# Does limit of "approximate zero set" converge to the zero set?

#### Vulture

Let $$\displaystyle f:\mathbb{R}^m\rightarrow\mathbb{R}^m$$.
Define the zero set by $$\displaystyle \mathcal{Z}\triangleq\{x\in\mathbb{R}^m | f(x)=\mathbf{0}\}$$ and an $$\displaystyle \epsilon$$-approximation of this set by $$\displaystyle \mathcal{Z}_\epsilon\triangleq\{x\in\mathbb{R}^m|~||f(x)||\leq\epsilon\}$$ for some $$\displaystyle \epsilon>0$$. Clearly $$\displaystyle \mathcal{Z}\subseteq \mathcal{Z}_\epsilon$$. Can one assume any condition on the function $$\displaystyle f$$ so that
$$\displaystyle \lim_{\epsilon\rightarrow 0}~\max_{x\in \mathcal{Z}_\epsilon}~\text{dist}(x, \mathcal{Z})=0,$$
holds?

I know in general this doesn't hold by this example (function of a scalar variable):
\displaystyle f(x)=\left\{\begin{align} 0,\quad{x\leq 0}; \\ 1/x,\quad x>0. \end{align} \right.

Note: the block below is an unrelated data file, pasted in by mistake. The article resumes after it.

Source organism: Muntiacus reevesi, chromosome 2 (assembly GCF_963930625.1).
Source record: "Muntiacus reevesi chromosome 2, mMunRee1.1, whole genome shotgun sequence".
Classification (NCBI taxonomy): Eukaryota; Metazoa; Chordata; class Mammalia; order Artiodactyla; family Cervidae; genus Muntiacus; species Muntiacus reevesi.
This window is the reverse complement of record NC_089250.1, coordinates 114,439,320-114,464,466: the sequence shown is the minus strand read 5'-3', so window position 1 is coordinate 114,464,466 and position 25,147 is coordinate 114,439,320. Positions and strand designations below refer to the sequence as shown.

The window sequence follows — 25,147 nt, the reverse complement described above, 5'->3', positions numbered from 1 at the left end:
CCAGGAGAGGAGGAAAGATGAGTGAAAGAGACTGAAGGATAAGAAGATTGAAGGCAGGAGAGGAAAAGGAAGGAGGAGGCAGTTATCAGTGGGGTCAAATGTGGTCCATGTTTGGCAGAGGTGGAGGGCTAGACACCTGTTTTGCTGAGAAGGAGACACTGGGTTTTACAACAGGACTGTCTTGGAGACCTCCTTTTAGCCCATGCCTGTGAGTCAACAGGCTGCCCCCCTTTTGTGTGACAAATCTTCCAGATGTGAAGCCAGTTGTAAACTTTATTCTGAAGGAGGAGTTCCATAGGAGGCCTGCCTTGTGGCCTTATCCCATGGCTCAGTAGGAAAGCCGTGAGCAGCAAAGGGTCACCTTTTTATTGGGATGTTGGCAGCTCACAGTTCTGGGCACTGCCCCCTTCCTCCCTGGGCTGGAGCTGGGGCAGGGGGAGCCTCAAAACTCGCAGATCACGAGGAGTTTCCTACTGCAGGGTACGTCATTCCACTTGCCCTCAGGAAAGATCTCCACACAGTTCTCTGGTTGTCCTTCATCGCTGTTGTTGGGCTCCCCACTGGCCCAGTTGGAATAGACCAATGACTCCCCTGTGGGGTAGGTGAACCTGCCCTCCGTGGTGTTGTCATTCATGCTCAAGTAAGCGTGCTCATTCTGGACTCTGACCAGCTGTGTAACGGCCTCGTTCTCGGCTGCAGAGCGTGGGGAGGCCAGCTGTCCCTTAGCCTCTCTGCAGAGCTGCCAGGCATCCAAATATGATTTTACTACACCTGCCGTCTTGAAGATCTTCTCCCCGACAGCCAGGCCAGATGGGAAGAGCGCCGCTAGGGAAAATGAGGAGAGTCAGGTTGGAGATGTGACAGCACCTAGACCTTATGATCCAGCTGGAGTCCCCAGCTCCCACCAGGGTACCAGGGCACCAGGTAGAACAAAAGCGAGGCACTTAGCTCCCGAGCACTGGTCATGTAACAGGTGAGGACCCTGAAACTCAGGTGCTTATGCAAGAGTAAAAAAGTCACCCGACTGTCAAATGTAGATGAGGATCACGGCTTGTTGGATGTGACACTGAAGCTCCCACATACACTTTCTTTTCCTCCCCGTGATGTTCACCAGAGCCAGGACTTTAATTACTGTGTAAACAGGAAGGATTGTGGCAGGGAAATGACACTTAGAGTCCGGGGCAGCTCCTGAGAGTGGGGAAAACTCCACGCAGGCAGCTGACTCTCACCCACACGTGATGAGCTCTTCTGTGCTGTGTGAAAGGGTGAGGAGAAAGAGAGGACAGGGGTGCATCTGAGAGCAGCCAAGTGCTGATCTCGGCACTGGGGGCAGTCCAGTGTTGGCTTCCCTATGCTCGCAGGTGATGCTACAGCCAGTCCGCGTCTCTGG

I really appreciate any help or hint.
Thank you.

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#### SlipEternal

MHF Helper
If $f$ is a continuous bijection, this follows trivially. You can probably relax the condition to monotone and continuous and still arrive at the conclusion.

#### Vulture

Thank you very much for your answer.
Actually $$\displaystyle f$$ here is the gradient of a non-convex function $$\displaystyle g$$, i.e. $$\displaystyle f=\nabla g$$ which is not monotone, and the zero set is the set of critical points. However, I assume $$\displaystyle g$$ is $$\displaystyle \mathcal{C}^\infty$$.
Do you have any thought how to approach this?

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#### Vulture

If $f$ is a continuous bijection, this follows trivially. You can probably relax the condition to monotone and continuous and still arrive at the conclusion.
Thank you very much for your answer.
Actually $$\displaystyle f$$ here is the gradient of a non-convex function $$\displaystyle g$$, i.e. $$\displaystyle f=\nabla g$$ which is not monotone, and the zero set is the set of critical points. However, I assume $$\displaystyle g$$ is $$\displaystyle \mathcal{C}^\infty$$.
Do you have any thought how to approach this?

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